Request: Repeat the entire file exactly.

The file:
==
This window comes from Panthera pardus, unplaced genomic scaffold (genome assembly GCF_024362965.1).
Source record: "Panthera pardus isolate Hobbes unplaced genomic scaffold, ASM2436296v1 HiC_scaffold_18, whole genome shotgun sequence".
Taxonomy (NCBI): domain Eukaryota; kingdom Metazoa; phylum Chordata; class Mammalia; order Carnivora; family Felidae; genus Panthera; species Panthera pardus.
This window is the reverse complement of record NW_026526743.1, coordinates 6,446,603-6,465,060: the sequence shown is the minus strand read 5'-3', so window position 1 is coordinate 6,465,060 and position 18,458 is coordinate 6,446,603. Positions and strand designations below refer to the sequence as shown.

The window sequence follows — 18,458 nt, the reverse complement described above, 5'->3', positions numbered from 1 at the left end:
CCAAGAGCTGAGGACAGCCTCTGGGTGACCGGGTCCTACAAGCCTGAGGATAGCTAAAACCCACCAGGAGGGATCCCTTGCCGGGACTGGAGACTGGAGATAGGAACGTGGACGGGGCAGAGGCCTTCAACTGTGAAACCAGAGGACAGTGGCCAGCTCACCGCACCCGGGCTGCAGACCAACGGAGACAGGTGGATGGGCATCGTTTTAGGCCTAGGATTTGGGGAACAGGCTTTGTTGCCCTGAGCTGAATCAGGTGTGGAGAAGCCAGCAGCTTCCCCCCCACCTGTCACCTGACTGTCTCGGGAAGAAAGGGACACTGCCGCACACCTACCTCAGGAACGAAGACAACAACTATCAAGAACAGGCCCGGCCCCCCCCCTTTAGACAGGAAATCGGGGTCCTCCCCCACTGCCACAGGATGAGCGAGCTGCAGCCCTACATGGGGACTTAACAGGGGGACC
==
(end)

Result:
This window comes from Panthera pardus, unplaced genomic scaffold (genome assembly GCF_024362965.1).
Source record: "Panthera pardus isolate Hobbes unplaced genomic scaffold, ASM2436296v1 HiC_scaffold_18, whole genome shotgun sequence".
Taxonomy (NCBI): domain Eukaryota; kingdom Metazoa; phylum Chordata; class Mammalia; order Carnivora; family Felidae; genus Panthera; species Panthera pardus.
This window is the reverse complement of record NW_026526743.1, coordinates 6,446,603-6,465,060: the sequence shown is the minus strand read 5'-3', so window position 1 is coordinate 6,465,060 and position 18,458 is coordinate 6,446,603. Positions and strand designations below refer to the sequence as shown.

The window sequence follows — 18,458 nt, the reverse complement described above, 5'->3', positions numbered from 1 at the left end:
CCAAGAGCTGAGGACAGCCTCTGGGTGACCGGGTCCTACAAGCCTGAGGATAGCTAAAACCCACCAGGAGGGATCCCTTGCCGGGACTGGAGACTGGAGATAGGAACGTGGACGGGGCAGAGGCCTTCAACTGTGAAACCAGAGGACAGTGGCCAGCTCACCGCACCCGGGCTGCAGACCAACGGAGACAGGTGGATGGGCATCGTTTTAGGCCTAGGATTTGGGGAACAGGCTTTGTTGCCCTGAGCTGAATCAGGTGTGGAGAAGCCAGCAGCTTCCCCCCCACCTGTCACCTGACTGTCTCGGGAAGAAAGGGACACTGCCGCACACCTACCTCAGGAACGAAGACAACAACTATCAAGAACAGGCCCGGCCCCCCCCCTTTAGACAGGAAATCGGGGTCCTCCCCCACTGCCACAGGATGAGCGAGCTGCAGCCCTACATGGGGACTTAACAGGGGGACC